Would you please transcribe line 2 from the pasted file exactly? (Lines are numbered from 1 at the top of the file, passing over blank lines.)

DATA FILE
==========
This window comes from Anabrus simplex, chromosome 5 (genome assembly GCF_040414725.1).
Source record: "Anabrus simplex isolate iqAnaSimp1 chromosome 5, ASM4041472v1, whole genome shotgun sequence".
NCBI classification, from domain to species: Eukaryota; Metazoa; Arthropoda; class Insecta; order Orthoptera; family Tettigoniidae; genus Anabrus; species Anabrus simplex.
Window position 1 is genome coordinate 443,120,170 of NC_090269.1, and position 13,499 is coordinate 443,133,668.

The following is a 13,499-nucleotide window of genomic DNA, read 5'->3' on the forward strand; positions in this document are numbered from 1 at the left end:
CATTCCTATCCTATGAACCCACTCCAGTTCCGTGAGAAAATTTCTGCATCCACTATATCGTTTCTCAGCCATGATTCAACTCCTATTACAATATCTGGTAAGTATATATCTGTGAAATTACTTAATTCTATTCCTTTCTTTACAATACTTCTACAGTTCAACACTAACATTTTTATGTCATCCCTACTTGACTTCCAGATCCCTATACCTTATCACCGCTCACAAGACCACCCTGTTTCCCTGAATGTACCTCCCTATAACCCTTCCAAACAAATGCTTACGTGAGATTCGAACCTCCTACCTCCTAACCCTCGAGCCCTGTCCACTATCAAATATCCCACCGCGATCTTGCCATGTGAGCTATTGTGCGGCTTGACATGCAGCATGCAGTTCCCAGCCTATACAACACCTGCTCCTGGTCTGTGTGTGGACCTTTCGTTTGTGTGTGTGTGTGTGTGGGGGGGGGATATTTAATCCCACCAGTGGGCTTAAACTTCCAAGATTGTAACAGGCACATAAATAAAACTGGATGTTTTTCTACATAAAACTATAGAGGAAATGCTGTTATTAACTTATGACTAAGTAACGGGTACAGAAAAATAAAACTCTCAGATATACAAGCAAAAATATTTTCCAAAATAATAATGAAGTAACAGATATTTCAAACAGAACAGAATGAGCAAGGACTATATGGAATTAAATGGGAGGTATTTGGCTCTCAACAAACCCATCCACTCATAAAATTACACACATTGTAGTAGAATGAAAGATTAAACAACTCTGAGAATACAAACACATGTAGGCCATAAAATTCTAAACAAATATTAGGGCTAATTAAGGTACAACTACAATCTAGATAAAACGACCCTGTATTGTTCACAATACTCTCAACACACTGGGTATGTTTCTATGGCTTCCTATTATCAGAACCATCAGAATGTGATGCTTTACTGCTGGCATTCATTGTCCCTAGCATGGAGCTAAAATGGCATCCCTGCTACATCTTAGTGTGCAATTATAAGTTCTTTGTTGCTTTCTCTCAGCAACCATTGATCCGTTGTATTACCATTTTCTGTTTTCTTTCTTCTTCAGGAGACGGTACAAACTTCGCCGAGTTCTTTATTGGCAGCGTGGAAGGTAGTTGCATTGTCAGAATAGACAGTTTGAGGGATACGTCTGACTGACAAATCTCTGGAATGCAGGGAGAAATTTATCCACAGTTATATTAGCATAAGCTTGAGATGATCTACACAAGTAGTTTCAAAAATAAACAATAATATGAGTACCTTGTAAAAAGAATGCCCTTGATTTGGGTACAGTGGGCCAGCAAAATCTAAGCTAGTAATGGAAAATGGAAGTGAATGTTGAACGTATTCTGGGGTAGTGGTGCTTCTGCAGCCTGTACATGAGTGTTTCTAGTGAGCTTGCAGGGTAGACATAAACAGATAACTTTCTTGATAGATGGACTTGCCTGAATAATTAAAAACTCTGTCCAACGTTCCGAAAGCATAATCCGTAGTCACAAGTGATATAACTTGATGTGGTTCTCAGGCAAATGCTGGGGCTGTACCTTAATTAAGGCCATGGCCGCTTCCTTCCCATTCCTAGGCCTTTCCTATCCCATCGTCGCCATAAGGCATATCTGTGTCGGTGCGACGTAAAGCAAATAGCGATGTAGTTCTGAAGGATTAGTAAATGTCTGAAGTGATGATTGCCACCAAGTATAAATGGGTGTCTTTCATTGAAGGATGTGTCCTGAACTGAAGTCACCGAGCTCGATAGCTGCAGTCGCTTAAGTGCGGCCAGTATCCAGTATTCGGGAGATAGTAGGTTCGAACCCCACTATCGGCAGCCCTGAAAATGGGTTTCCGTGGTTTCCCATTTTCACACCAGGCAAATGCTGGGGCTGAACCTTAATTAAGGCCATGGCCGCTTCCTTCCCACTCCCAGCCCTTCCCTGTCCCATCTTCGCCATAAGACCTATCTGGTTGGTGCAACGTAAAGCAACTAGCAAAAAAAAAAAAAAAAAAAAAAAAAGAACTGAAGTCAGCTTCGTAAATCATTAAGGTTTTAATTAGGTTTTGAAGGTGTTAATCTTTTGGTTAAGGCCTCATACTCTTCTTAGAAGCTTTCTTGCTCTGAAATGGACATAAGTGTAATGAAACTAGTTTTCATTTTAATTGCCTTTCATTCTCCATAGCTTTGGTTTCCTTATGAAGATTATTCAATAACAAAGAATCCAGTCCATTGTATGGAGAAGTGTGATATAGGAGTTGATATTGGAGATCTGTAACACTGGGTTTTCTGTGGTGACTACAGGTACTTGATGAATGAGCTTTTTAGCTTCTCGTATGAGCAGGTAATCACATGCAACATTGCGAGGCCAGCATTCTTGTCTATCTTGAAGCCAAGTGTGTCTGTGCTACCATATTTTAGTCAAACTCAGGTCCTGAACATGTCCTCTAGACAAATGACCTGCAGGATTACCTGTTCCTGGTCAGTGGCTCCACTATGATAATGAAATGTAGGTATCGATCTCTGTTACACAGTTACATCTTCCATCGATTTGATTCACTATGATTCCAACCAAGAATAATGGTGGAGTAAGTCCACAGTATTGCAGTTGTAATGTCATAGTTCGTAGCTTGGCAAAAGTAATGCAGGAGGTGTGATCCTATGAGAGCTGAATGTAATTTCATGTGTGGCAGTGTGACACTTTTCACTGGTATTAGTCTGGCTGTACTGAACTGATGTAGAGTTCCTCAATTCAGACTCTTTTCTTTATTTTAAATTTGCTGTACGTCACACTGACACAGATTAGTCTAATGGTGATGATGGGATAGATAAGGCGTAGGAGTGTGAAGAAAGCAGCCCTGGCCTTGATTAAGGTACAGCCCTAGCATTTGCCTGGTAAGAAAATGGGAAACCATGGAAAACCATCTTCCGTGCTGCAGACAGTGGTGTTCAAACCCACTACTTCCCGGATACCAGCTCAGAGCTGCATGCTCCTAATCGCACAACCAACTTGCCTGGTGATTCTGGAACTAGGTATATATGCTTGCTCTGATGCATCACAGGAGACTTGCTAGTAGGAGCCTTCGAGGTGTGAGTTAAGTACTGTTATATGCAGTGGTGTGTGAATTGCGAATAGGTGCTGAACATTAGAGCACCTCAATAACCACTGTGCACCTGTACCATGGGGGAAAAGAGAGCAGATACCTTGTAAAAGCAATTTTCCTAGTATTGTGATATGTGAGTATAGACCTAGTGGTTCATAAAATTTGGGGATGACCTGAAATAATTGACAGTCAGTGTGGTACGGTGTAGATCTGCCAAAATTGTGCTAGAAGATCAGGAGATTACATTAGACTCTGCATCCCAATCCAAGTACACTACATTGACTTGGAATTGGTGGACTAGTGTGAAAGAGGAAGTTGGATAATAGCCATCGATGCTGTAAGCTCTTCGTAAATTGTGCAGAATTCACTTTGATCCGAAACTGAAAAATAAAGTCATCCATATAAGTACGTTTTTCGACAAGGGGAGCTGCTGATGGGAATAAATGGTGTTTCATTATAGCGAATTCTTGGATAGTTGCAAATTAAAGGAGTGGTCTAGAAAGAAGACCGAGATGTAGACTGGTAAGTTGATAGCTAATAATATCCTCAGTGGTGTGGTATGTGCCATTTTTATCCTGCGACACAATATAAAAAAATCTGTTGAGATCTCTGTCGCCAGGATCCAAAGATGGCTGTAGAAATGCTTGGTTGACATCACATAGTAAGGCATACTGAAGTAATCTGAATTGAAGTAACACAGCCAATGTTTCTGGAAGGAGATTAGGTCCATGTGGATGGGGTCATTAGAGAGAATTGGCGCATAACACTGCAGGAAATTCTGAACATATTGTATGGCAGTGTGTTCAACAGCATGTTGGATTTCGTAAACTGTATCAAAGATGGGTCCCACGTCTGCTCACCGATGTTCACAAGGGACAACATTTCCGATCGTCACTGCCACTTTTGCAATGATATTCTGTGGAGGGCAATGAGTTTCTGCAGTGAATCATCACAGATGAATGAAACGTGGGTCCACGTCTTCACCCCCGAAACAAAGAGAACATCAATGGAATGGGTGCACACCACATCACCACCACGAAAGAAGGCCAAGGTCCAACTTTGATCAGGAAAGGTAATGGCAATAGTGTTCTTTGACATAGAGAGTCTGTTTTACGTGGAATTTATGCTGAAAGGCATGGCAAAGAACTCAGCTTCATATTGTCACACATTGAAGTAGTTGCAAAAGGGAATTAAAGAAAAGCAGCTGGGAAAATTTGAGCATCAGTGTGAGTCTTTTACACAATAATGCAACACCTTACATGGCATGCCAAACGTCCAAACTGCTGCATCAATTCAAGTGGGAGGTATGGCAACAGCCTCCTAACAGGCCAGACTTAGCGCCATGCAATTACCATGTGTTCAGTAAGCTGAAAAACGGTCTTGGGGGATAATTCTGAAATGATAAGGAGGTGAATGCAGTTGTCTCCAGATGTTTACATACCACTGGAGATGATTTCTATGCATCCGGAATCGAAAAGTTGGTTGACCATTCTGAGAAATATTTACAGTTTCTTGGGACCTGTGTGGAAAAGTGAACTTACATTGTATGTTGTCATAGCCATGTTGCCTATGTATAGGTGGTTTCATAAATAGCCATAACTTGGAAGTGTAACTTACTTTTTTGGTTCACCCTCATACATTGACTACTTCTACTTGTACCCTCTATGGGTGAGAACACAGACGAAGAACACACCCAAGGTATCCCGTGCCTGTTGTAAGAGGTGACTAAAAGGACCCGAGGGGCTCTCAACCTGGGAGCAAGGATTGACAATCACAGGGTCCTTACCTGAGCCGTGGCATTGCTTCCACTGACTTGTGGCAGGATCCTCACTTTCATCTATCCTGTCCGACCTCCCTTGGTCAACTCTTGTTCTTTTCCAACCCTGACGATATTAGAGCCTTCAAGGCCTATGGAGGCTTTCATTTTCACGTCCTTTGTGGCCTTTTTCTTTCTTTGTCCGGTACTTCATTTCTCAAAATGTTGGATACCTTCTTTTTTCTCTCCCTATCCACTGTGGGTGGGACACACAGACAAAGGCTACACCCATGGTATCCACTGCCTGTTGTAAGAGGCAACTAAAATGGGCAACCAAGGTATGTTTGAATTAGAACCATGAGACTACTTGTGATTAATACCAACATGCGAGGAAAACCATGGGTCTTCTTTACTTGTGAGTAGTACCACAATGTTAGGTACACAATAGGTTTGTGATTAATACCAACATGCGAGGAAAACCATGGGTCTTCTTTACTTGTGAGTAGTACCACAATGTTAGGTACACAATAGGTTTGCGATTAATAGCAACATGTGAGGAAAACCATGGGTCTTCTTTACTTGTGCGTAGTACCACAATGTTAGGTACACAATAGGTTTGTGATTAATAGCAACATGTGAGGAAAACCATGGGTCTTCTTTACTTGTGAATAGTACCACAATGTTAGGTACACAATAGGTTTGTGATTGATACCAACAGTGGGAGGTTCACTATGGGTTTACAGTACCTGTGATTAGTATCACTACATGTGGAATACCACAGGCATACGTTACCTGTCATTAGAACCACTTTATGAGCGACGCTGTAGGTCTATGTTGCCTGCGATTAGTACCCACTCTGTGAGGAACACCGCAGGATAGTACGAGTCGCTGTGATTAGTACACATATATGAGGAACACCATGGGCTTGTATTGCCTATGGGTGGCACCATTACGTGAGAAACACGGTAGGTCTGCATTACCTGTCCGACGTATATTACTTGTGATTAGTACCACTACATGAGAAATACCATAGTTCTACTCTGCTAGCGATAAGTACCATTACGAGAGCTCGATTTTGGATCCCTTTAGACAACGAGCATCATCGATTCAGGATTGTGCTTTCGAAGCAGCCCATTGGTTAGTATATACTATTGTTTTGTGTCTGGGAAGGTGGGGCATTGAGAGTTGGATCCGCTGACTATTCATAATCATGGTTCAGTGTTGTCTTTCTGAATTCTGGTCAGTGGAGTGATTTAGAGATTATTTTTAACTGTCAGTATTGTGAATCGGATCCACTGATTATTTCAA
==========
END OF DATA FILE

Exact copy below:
Source record: "Anabrus simplex isolate iqAnaSimp1 chromosome 5, ASM4041472v1, whole genome shotgun sequence".